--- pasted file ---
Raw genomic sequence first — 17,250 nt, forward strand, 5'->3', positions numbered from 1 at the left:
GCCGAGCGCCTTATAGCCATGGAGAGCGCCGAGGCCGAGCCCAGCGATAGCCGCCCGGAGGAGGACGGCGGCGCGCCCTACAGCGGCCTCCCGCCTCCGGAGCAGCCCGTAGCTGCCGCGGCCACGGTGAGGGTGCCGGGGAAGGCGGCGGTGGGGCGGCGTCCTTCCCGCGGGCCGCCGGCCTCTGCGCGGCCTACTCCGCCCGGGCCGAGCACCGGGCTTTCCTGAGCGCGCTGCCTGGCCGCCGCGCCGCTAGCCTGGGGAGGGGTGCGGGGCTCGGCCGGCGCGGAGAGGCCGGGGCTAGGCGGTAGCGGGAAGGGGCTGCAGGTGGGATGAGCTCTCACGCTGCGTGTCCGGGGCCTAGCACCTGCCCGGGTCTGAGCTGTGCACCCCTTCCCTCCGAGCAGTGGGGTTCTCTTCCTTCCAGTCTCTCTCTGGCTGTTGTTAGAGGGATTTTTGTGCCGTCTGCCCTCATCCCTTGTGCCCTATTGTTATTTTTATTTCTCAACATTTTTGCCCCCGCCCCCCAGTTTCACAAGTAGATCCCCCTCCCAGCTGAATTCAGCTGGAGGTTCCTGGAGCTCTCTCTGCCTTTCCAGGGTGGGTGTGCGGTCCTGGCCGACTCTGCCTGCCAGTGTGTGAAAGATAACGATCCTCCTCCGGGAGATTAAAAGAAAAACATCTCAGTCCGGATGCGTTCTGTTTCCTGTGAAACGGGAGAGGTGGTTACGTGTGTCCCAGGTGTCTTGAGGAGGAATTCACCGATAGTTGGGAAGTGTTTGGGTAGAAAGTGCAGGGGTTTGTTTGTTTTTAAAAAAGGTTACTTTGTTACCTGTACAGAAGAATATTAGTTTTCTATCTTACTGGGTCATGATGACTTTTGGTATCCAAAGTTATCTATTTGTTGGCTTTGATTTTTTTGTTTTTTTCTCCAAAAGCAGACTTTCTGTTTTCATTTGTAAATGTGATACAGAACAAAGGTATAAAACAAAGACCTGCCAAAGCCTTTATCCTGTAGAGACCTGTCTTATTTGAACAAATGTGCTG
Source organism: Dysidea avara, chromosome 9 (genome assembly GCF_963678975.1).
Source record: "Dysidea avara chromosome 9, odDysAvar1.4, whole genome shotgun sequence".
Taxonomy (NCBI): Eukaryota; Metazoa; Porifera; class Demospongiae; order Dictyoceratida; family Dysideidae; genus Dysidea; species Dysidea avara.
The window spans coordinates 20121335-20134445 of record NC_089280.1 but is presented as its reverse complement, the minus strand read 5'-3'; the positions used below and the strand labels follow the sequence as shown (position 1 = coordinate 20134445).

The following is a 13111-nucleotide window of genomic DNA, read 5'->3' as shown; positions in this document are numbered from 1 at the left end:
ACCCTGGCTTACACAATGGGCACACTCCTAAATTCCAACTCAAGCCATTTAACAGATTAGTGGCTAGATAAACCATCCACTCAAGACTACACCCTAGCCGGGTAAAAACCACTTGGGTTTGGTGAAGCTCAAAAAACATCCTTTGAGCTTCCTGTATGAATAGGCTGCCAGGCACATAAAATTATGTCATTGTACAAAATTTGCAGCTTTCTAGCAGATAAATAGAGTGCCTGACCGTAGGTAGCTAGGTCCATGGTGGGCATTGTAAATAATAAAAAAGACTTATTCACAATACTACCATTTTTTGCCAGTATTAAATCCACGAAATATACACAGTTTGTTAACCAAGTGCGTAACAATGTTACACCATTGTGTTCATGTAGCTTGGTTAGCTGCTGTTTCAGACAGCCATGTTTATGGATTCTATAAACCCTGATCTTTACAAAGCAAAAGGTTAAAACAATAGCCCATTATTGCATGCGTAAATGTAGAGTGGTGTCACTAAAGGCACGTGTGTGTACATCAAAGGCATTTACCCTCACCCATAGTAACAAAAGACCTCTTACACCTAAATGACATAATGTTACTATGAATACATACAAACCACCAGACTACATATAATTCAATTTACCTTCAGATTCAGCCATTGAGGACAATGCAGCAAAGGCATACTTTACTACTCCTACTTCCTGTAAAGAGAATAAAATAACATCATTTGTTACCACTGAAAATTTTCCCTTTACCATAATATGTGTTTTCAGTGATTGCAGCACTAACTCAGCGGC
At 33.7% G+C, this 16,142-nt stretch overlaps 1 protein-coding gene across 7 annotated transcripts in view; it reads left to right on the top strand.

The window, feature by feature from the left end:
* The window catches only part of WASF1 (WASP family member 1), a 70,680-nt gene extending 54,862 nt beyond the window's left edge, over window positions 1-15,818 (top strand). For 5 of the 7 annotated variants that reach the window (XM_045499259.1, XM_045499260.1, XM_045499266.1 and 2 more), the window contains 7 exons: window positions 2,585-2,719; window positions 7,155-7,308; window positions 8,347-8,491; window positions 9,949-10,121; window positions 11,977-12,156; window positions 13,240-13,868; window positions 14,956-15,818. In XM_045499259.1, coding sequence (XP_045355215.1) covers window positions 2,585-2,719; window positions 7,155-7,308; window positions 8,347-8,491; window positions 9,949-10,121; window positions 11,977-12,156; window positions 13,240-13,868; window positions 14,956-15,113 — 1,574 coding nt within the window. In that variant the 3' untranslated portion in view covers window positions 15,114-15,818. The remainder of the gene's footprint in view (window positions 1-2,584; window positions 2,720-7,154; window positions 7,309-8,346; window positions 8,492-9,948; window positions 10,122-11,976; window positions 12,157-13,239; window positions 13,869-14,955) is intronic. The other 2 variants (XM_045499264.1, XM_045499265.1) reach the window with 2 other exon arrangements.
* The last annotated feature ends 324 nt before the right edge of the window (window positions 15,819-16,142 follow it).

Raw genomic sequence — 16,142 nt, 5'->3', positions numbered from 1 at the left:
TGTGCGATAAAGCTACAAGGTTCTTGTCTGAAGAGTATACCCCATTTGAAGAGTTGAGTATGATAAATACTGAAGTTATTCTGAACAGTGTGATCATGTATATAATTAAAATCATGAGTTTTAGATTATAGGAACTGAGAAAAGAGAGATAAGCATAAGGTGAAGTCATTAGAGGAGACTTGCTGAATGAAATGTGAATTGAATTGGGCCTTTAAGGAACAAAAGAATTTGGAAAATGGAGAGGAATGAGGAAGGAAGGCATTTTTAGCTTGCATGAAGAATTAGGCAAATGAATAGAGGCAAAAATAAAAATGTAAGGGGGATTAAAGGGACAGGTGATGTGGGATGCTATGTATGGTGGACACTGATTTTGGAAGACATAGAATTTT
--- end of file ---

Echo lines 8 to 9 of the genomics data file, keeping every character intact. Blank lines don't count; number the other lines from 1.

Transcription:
ACCCTGGCTTACACAATGGGCACACTCCTAAATTCCAACTCAAGCCATTTAACAGATTAGTGGCTAGATAAACCATCCACTCAAGACTACACCCTAGCCGGGTAAAAACCACTTGGGTTTGGTGAAGCTCAAAAAACATCCTTTGAGCTTCCTGTATGAATAGGCTGCCAGGCACATAAAATTATGTCATTGTACAAAATTTGCAGCTTTCTAGCAGATAAATAGAGTGCCTGACCGTAGGTAGCTAGGTCCATGGTGGGCATTGTAAATAATAAAAAAGACTTATTCACAATACTACCATTTTTTGCCAGTATTAAATCCACGAAATATACACAGTTTGTTAACCAAGTGCGTAACAATGTTACACCATTGTGTTCATGTAGCTTGGTTAGCTGCTGTTTCAGACAGCCATGTTTATGGATTCTATAAACCCTGATCTTTACAAAGCAAAAGGTTAAAACAATAGCCCATTATTGCATGCGTAAATGTAGAGTGGTGTCACTAAAGGCACGTGTGTGTACATCAAAGGCATTTACCCTCACCCATAGTAACAAAAGACCTCTTACACCTAAATGACATAATGTTACTATGAATACATACAAACCACCAGACTACATATAATTCAATTTACCTTCAGATTCAGCCATTGAGGACAATGCAGCAAAGGCATACTTTACTACTCCTACTTCCTGTAAAGAGAATAAAATAACATCATTTGTTACCACTGAAAATTTTCCCTTTACCATAATATGTGTTTTCAGTGATTGCAGCACTAACTCAGCGGC
At 33.7% G+C, this 16,142-nt stretch overlaps 1 protein-coding gene across 7 annotated transcripts in view; it reads left to right on the top strand.